Revisiting the Zoo

September 13, 2016  •  Leave a Comment

The zoo is a very sad place where animals serve a life sentence behind bars. Or so I thought, until I recently made several visits to the Denver Zoo. I already knew the appalling facts relating to the world's wildlife: deforestation, poaching, human population growth and climate change are having devastating effects on animals and their habitats. But I didn't make a fundamental connection between that information and the animals themselves until I saw them at the zoo. Instead of thinking of them as unlucky captives, I viewed them as representatives of wildlife populations that need help. 

Young Male LionYoung Male LionLions have decreased in number from 100,000 in 1966 to under 30,000 today. They live in Sub-Saharan Africa and NW. India. Their species is classified as vulnerable.
Captive, Denver Zoo, Colorado
100% of all profits from the Zoos and Sanctuaries Gallery are donated to charities that benefit world wildlife.

 

TogetherTogetherTwo giraffes enjoy a moment together.
Captive, Denver Zoo
100% of all profits from the Zoos and Sanctuaries Gallery are donated to charities that benefit world wildlife.

 

By spending significant time with each of the animals I photographed, I became inspired by them, connecting with them in a way that I never have before. Among my experiences, I witnessed a tiger's astonishing speed when I saw him jump from a tree where he had been sharpening his claws, to attack his wooden toy, yards away. I watched a young lion affectionately nuzzle his brother before ascending the highest rock in his enclosure to gaze at me with a regal stare. I enjoyed the graceful, dance-like movements of the flamingos as they swayed their long necks and I learned that a cheetah is constantly on high alert, even when he's resting.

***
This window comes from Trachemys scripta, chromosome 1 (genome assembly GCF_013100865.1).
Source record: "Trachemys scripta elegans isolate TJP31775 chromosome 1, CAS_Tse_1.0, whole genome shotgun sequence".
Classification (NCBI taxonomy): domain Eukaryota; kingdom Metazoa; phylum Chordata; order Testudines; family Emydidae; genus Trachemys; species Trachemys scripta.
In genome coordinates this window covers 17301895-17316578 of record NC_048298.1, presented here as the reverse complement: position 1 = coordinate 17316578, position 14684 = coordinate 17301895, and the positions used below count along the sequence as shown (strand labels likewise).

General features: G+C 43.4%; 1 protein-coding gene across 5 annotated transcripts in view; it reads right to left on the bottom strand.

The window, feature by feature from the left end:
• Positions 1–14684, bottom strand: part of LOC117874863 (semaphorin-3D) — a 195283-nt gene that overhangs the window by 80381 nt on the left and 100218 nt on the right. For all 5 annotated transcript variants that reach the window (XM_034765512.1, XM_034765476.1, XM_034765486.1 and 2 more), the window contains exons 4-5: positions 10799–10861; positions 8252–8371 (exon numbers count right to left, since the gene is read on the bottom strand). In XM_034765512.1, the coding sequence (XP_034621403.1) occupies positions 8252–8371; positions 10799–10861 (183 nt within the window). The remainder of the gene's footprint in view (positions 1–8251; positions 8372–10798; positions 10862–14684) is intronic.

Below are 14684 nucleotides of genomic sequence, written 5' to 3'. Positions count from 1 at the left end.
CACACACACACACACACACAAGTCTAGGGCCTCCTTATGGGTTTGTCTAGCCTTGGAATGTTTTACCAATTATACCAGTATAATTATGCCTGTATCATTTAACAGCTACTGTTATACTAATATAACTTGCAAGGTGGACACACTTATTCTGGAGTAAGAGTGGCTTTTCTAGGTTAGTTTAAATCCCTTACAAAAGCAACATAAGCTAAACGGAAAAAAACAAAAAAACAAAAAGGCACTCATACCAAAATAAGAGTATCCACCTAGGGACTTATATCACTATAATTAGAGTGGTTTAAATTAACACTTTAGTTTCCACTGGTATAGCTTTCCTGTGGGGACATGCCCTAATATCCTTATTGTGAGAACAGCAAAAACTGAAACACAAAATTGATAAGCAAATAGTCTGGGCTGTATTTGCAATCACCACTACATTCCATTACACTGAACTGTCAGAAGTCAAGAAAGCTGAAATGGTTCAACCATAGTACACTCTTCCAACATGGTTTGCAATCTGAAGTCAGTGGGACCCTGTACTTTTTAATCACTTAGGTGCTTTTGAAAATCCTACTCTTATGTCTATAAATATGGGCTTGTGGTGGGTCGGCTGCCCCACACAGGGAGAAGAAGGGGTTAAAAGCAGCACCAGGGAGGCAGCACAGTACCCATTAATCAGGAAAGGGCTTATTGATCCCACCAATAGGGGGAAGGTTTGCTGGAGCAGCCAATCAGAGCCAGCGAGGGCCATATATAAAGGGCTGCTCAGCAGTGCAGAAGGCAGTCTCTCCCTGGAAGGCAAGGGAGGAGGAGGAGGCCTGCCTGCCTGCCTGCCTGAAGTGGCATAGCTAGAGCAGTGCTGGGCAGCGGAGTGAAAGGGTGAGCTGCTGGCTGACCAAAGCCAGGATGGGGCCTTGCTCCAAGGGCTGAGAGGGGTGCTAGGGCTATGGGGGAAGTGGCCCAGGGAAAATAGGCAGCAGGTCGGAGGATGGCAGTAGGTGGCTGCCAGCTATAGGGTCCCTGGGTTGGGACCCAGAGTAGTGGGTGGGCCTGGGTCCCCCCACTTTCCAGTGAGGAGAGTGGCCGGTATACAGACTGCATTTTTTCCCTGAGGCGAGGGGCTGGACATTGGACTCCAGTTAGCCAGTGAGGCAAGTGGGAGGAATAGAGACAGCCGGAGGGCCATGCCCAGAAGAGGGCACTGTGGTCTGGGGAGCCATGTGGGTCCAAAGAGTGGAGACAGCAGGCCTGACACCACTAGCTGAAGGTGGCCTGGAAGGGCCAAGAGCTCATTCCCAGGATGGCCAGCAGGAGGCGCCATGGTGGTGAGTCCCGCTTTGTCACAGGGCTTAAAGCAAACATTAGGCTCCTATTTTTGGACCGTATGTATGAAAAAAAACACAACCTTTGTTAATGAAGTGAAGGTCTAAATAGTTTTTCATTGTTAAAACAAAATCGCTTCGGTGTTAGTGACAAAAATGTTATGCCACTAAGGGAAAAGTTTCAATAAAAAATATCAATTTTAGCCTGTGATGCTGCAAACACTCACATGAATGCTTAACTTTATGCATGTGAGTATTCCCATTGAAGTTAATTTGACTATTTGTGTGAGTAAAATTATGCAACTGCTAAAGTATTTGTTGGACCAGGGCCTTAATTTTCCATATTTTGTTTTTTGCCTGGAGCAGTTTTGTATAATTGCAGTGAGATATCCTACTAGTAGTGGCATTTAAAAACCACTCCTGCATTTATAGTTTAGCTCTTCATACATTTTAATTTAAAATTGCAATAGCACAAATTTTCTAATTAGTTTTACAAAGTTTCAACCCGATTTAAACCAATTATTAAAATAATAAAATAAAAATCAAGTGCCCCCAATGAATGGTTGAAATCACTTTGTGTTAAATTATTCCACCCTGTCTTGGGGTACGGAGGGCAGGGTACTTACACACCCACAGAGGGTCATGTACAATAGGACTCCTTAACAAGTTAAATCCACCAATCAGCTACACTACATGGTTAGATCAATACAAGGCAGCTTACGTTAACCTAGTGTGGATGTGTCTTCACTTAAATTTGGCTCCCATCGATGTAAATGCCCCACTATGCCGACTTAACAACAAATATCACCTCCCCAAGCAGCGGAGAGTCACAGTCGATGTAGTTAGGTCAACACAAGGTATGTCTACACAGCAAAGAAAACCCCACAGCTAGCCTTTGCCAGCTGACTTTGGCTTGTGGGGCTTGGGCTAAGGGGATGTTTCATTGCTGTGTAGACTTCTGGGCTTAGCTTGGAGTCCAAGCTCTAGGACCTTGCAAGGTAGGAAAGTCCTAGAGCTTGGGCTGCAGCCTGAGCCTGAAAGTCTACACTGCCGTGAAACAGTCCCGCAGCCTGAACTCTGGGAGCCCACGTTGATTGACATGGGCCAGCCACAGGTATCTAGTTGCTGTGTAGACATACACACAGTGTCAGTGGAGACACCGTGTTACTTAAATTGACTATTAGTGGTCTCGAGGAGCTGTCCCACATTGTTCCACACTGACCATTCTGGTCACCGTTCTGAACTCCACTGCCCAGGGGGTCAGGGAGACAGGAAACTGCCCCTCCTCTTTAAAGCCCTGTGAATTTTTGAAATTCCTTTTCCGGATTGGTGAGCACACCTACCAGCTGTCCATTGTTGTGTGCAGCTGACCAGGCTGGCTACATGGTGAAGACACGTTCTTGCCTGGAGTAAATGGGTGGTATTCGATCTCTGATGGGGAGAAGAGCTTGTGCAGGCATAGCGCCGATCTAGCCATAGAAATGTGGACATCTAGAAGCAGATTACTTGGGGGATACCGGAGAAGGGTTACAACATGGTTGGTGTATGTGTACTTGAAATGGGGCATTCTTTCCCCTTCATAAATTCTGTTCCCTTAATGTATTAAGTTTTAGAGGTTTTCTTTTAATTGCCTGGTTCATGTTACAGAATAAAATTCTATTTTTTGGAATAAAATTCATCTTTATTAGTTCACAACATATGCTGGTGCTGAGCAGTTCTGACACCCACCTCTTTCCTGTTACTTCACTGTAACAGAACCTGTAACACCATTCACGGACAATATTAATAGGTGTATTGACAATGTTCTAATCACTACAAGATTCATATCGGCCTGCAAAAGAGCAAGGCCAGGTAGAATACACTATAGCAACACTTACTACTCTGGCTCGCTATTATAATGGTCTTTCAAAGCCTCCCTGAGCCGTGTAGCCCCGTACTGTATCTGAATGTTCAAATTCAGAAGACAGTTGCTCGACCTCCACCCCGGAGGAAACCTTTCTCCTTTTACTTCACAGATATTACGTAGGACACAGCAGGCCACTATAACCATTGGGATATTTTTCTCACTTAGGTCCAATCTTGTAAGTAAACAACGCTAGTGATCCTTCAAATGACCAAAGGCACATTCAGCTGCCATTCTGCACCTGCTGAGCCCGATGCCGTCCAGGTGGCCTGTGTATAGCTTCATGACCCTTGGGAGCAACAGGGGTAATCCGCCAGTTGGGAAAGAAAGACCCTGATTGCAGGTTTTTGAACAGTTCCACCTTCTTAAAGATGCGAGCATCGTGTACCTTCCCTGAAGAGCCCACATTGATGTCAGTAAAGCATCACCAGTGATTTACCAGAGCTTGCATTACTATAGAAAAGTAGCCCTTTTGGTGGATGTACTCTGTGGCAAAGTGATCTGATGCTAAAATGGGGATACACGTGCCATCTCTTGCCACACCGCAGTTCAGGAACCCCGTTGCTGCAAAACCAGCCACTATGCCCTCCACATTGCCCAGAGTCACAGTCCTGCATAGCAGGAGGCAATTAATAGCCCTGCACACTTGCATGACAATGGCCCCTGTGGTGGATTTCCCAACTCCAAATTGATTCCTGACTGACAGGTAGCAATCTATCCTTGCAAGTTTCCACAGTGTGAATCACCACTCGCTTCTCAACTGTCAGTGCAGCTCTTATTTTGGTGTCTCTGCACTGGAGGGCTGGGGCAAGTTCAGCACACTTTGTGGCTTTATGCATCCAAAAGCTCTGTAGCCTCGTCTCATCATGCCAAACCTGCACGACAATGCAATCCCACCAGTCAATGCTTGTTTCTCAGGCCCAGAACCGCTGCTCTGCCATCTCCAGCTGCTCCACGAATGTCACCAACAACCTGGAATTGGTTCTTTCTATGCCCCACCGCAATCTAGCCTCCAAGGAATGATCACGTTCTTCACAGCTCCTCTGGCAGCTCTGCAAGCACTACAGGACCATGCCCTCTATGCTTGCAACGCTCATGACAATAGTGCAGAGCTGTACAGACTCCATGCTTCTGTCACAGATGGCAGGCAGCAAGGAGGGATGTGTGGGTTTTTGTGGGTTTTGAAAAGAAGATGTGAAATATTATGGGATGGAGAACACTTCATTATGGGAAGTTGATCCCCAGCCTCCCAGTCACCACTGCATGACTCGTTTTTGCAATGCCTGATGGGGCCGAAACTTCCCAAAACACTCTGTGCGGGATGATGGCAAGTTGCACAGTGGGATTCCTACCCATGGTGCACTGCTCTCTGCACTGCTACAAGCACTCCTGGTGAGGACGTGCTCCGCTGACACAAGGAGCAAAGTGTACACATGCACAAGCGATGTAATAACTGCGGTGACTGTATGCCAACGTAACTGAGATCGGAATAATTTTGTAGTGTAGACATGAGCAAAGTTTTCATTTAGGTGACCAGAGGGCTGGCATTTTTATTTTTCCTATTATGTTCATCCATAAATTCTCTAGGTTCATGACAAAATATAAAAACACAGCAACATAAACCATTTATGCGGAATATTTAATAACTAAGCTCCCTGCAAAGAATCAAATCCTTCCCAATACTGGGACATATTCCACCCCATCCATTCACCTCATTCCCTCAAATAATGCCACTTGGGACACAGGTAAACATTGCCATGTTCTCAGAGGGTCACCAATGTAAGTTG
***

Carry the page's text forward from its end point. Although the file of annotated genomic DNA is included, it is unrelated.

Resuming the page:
Amur (Siberian) TigerAmur (Siberian) TigerAmur tigers are the largest of the big cats, ranging from 5-9 ft. long and weighing 275-530 lbs. With their great strength and speed, they can capture very large prey. Their species is classified as endangered.
Captive, Denver Zoo, Colorado
100% of all profits from the Zoos and Sanctuaries Gallery are donated to charities that benefit world wildlife.

 

Resting CheetahResting CheetahThe cheetah is the fastest mammal on land, reaching 70 mph in 3 seconds. Found in Africa and Southwest Asia, this species is listed as vulnerable.
Captive, Denver Zoo, Colorado

100% of all profits from the Zoos and Sanctuaries Gallery are donated to charities that benefit world wildlife.

 

 

Many things have changed over the years since I last visited a zoo. Animal habitats have been dramatically improved and expanded. Signs posted next to each enclosure give visitors information about the status of animal populations in the wild. As an important source for wildlife information, the zoo offers a variety of  educational programs that promote conservation.  In the field, the Denver zoo has actively supported animal research and conservation projects in every continent of the world except Antarctica. It currently participates in projects in Botswana, Mongolia, Vietnam, Peru, Bolivia and the United States. In other words, zoos have become key players in advocating for wildlife guardianship and protection.

Pas De DeuxPas De DeuxTwo American flamingos preen in unison.
Captive, Denver Zoo, Colorado
100% of all profits from the Zoos and Sanctuaries Gallery are donated to charities that benefit world wildlife.

 

Perhaps one day I'll have the opportunity to take photographs of these animals in their natural environments. Until that time, I plan to continue adding to my zoos and sanctuaries portfolio in the hope that the images I take will help support and protect the animals I so admire.

 

One hundred percent of all profits in the Zoos and Sanctuaries Gallery will be donated to charities that benefit world wildlife.

 

 

 

 

 

 


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